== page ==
- Criteria for qualifying as supporting signatory: ETIRA calls for a transparent and non-discriminatory decision-making process as to who can and who cannot become supporting signatory;
- The VA should be limited in time, e.g. maximum three-year period. During this period, the EU should prepare a regulation to replace the VA. ETIRA is happy to assist in this task;
- ETIRA asks that the VA recognizes ISO standards EN 45552 , EN 45553 to EN 45559 (resource efficiency) and also findings by the UNEP resource panel on “Value retention Processes
ETIRA will be sharing its feedback on the draft VA with all stakeholders, such as EU and Member State authorities, NGO’s etc,.
EU Voluntary Agreement
Reuse printer cartridges
August 5, 2020
The European Toner and Inkjet Remanufacturers Association (ETIRA) has issued an open letter to the EU, demanding ‘fast action’ to stop the ‘devastating impact’ the printing industry is having on the environment.
The letter, published on ETIRA’s website, responds to the EU’s Circular Economy report, stating that at present, consumers and small business owners are currently tied to buy expensive, environmentally damaging ink cartridge replacements from the Original Equipment Manufacturer (OEM), rather than being given the choice to reuse them time and again.
ETIRA is calling on the European Commission to end this cycle, banning chips and firmware updates, introducing a minimum number for reuse cartridges, and by stopping the import of cheap and polluting single-use cartridges from outside the EU.
Javier Martinez, president of ETIRA, said: “We need fast action to stop consumers and smaller business owners being held hostage by the big OEM’s.”
“A change in legislation would give consumers the freedom to choose the type of ink cartridges they purchase, putting environmentally friendly reuse cartridges on the table.”.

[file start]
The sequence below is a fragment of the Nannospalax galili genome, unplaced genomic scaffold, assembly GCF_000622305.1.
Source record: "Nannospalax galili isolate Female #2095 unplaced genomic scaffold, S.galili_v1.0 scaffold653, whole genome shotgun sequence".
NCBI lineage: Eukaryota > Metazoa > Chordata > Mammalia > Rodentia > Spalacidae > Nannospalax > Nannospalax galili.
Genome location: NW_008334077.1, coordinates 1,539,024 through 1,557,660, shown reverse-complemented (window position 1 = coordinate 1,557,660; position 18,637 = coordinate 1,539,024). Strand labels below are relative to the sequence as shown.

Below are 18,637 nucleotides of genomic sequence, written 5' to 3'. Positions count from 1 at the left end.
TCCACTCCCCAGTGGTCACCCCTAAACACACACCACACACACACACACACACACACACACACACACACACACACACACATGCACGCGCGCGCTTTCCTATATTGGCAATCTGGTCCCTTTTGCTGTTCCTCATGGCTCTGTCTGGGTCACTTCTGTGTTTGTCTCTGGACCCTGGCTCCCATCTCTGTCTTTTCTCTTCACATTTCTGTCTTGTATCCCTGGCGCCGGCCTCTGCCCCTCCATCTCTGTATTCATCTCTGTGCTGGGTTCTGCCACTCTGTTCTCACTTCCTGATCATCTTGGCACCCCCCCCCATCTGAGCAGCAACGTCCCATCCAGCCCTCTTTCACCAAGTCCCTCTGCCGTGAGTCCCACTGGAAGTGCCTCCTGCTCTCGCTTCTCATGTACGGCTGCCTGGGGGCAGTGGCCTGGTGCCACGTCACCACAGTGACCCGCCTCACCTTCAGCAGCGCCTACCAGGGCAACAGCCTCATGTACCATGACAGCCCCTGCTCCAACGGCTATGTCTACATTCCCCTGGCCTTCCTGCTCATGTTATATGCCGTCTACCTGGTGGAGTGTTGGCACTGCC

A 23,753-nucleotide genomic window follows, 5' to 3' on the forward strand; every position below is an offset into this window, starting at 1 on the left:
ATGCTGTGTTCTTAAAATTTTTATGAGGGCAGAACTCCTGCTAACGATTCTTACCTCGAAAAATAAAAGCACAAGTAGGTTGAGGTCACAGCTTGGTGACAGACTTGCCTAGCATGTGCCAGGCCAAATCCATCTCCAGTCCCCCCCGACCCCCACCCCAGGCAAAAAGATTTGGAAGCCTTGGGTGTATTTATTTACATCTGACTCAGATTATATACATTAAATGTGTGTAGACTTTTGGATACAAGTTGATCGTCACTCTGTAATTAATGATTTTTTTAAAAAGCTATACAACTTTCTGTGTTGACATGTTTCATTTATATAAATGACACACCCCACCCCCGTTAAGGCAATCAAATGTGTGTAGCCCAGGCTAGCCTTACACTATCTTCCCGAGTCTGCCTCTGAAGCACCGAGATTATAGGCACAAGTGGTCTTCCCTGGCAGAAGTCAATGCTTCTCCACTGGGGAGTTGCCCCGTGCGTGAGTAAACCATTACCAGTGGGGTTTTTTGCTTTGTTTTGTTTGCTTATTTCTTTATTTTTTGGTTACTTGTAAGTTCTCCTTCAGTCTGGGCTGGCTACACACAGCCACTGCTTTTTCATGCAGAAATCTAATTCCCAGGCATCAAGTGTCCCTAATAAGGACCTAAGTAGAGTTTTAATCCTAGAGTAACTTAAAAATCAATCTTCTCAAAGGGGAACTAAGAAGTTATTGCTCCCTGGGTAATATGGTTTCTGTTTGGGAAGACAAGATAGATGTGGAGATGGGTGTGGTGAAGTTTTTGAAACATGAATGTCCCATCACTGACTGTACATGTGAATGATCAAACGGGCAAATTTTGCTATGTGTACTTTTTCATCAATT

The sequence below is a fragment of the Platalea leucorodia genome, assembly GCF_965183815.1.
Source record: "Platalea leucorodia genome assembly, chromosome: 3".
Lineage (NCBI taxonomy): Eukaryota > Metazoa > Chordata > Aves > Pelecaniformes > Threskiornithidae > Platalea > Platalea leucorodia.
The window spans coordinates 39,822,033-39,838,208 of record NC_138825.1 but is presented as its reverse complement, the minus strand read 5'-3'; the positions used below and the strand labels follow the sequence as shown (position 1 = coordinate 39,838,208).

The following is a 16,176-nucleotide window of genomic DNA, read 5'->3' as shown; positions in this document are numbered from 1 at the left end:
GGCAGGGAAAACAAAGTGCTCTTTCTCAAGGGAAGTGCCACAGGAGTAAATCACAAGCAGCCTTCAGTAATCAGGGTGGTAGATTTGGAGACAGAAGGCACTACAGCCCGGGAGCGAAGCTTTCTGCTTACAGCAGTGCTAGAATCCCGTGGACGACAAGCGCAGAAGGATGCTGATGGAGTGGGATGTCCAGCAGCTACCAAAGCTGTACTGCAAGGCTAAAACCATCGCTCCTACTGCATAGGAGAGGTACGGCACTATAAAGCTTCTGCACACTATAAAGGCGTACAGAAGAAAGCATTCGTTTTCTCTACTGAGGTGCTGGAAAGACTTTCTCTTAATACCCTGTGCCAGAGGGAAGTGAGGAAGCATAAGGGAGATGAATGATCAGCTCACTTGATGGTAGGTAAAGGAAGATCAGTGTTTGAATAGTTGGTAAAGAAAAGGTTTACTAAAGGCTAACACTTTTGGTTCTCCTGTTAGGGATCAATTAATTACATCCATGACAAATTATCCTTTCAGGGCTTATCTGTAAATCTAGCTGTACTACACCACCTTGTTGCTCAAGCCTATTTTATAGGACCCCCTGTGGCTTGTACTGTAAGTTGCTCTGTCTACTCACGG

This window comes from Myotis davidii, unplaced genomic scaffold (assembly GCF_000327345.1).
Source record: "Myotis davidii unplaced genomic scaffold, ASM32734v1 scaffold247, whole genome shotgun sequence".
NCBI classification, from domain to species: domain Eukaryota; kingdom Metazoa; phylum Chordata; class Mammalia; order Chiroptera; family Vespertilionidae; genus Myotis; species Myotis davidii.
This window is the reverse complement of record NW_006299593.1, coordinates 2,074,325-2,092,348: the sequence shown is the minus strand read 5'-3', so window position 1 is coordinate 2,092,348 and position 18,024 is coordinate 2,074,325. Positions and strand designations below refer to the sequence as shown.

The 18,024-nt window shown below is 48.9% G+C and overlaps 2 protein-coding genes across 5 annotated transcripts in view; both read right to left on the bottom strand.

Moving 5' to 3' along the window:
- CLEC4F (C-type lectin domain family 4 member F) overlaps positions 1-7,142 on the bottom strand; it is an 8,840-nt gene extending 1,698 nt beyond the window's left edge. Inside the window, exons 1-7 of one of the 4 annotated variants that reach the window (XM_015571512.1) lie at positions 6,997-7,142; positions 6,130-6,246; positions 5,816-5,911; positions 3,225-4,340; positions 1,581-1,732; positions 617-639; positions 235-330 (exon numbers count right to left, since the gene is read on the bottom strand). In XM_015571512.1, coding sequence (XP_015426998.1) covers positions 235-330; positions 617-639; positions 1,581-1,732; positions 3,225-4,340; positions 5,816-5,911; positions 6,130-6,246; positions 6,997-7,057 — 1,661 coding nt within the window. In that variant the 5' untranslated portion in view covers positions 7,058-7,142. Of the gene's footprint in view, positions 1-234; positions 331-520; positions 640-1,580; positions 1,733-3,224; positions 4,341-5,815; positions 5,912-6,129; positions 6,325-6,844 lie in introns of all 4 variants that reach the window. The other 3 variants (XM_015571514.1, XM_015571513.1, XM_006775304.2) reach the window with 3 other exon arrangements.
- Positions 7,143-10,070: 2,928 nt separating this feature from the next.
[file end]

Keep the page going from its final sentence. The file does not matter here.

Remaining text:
“It is hard to believe, but today you need 26 cartridges to print 10,000 pages vs just one cartridge 20 years ago!
“With green issues so high on the agenda across Europe we need to see legislation to help us in the printing industry work to reduce, remake and recycle – creating a circular economy in printing, in line with the EU’s Circular Economy Action Plan.”
The current printing business model has a devastating impact on the environment, creating huge waste due to the short life of the printing hardware, combined with single-use cartridges:
- Cartridges create 2.5% of total small and medium electronic appliances waste
- Both the Small Office (SOHO) and home printer repair rate is zero
- The average operating time for home printer usage is only five hours during its expected four years of operational life.
- The average total cartridge operating time is just 19 minutes
Javier Martinez added: “Sadly, buying a new machine is often cheaper than buying a new set of cartridges, meaning people throw away both the device and reusable cartridges. This has to stop.”
“We support the EU’s 2020 proposal for a Circular Economy. However, its current suggestion for a Voluntary Agreement for the printing sector can only be a real solution if it stops anti-cartridge reuse elements such as chips and firmware updates, creates a minimum number for reuse cartridges, and stops the invasion of cheap and polluting single use non-OEM cartridges from outside the EU. “
Martinez added: “We hope our open letter, agreed by all our members across the EU is effective in communicating this message and raising awareness of the urgent need for change”.
ETIRA believes there is a real opportunity for change. New legislation in this industry would see environmental improvements and generate up to 25,000 new jobs across Europe.
“There is so much good to be gained from changes to this sector and we want to see this pushed up the agenda and discussed,” concluded Mr. Martinez,
To read ETIRA’s open letter to the European Commission, click here
EU Circular Economy plan
printer cartridge reuse
July 31, 2020
When you buy a car, you are not told you can only fill it up at a certain petrol station – but when you buy a printer your hands are tied to the costly ink cartridge replacements sold by the manufacturer of the printer. This needs to change.
We are writing as the European Toner and Inkjet Remanufacturers Association (ETIRA), a non-profit organisation, representing the interests of the inkjet and toner cartridge remanufacturers.